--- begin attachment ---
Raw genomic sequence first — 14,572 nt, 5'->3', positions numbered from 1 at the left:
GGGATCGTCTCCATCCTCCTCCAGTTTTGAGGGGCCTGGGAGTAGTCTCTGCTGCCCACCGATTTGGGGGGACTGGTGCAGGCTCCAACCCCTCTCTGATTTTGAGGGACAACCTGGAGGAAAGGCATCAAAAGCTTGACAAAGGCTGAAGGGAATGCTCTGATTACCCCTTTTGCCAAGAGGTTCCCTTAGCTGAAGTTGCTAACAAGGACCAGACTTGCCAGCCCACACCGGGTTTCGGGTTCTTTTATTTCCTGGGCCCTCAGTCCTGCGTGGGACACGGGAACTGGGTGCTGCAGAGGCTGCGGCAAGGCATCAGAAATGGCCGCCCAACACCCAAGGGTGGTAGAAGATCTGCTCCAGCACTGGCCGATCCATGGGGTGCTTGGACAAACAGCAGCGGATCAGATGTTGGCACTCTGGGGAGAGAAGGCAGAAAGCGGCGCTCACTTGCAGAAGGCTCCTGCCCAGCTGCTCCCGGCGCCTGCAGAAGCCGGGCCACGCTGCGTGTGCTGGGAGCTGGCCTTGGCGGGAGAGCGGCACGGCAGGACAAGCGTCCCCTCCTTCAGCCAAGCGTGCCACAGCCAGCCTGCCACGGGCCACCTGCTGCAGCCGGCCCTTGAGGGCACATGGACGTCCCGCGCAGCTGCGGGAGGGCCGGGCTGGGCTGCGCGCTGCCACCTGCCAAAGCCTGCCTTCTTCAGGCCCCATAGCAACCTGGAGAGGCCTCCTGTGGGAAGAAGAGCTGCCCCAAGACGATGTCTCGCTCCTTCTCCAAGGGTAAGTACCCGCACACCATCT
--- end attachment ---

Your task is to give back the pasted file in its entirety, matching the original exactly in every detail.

Raw genomic sequence first — 14,572 nt, 5'->3', positions numbered from 1 at the left:
GGGATCGTCTCCATCCTCCTCCAGTTTTGAGGGGCCTGGGAGTAGTCTCTGCTGCCCACCGATTTGGGGGGACTGGTGCAGGCTCCAACCCCTCTCTGATTTTGAGGGACAACCTGGAGGAAAGGCATCAAAAGCTTGACAAAGGCTGAAGGGAATGCTCTGATTACCCCTTTTGCCAAGAGGTTCCCTTAGCTGAAGTTGCTAACAAGGACCAGACTTGCCAGCCCACACCGGGTTTCGGGTTCTTTTATTTCCTGGGCCCTCAGTCCTGCGTGGGACACGGGAACTGGGTGCTGCAGAGGCTGCGGCAAGGCATCAGAAATGGCCGCCCAACACCCAAGGGTGGTAGAAGATCTGCTCCAGCACTGGCCGATCCATGGGGTGCTTGGACAAACAGCAGCGGATCAGATGTTGGCACTCTGGGGAGAGAAGGCAGAAAGCGGCGCTCACTTGCAGAAGGCTCCTGCCCAGCTGCTCCCGGCGCCTGCAGAAGCCGGGCCACGCTGCGTGTGCTGGGAGCTGGCCTTGGCGGGAGAGCGGCACGGCAGGACAAGCGTCCCCTCCTTCAGCCAAGCGTGCCACAGCCAGCCTGCCACGGGCCACCTGCTGCAGCCGGCCCTTGAGGGCACATGGACGTCCCGCGCAGCTGCGGGAGGGCCGGGCTGGGCTGCGCGCTGCCACCTGCCAAAGCCTGCCTTCTTCAGGCCCCATAGCAACCTGGAGAGGCCTCCTGTGGGAAGAAGAGCTGCCCCAAGACGATGTCTCGCTCCTTCTCCAAGGGTAAGTACCCGCACACCATCT